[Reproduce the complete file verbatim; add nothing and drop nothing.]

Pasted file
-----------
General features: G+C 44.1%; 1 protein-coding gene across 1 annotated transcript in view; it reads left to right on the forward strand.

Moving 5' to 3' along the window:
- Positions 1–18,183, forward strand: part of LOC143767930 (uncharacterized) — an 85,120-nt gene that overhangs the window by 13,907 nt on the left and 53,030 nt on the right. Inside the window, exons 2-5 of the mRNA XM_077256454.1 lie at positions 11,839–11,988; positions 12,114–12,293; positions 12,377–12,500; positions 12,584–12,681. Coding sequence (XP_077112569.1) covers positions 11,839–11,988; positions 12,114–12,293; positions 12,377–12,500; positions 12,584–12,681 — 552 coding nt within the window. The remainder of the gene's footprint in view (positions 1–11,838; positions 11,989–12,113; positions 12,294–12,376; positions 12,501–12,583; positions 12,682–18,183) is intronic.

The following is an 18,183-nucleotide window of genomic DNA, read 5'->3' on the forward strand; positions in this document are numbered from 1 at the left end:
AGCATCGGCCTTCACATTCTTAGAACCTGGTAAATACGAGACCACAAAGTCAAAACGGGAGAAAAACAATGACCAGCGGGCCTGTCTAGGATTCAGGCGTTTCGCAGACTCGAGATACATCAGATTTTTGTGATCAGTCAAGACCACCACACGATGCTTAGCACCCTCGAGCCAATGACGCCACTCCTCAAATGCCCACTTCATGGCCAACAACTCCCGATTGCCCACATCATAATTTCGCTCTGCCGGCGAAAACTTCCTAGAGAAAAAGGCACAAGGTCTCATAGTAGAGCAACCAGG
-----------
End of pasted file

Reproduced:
General features: G+C 44.1%; 1 protein-coding gene across 1 annotated transcript in view; it reads left to right on the forward strand.

Moving 5' to 3' along the window:
- Positions 1–18,183, forward strand: part of LOC143767930 (uncharacterized) — an 85,120-nt gene that overhangs the window by 13,907 nt on the left and 53,030 nt on the right. Inside the window, exons 2-5 of the mRNA XM_077256454.1 lie at positions 11,839–11,988; positions 12,114–12,293; positions 12,377–12,500; positions 12,584–12,681. Coding sequence (XP_077112569.1) covers positions 11,839–11,988; positions 12,114–12,293; positions 12,377–12,500; positions 12,584–12,681 — 552 coding nt within the window. The remainder of the gene's footprint in view (positions 1–11,838; positions 11,989–12,113; positions 12,294–12,376; positions 12,501–12,583; positions 12,682–18,183) is intronic.

The following is an 18,183-nucleotide window of genomic DNA, read 5'->3' on the forward strand; positions in this document are numbered from 1 at the left end:
AGCATCGGCCTTCACATTCTTAGAACCTGGTAAATACGAGACCACAAAGTCAAAACGGGAGAAAAACAATGACCAGCGGGCCTGTCTAGGATTCAGGCGTTTCGCAGACTCGAGATACATCAGATTTTTGTGATCAGTCAAGACCACCACACGATGCTTAGCACCCTCGAGCCAATGACGCCACTCCTCAAATGCCCACTTCATGGCCAACAACTCCCGATTGCCCACATCATAATTTCGCTCTGCCGGCGAAAACTTCCTAGAGAAAAAGGCACAAGGTCTCATAGTAGAGCAACCAGG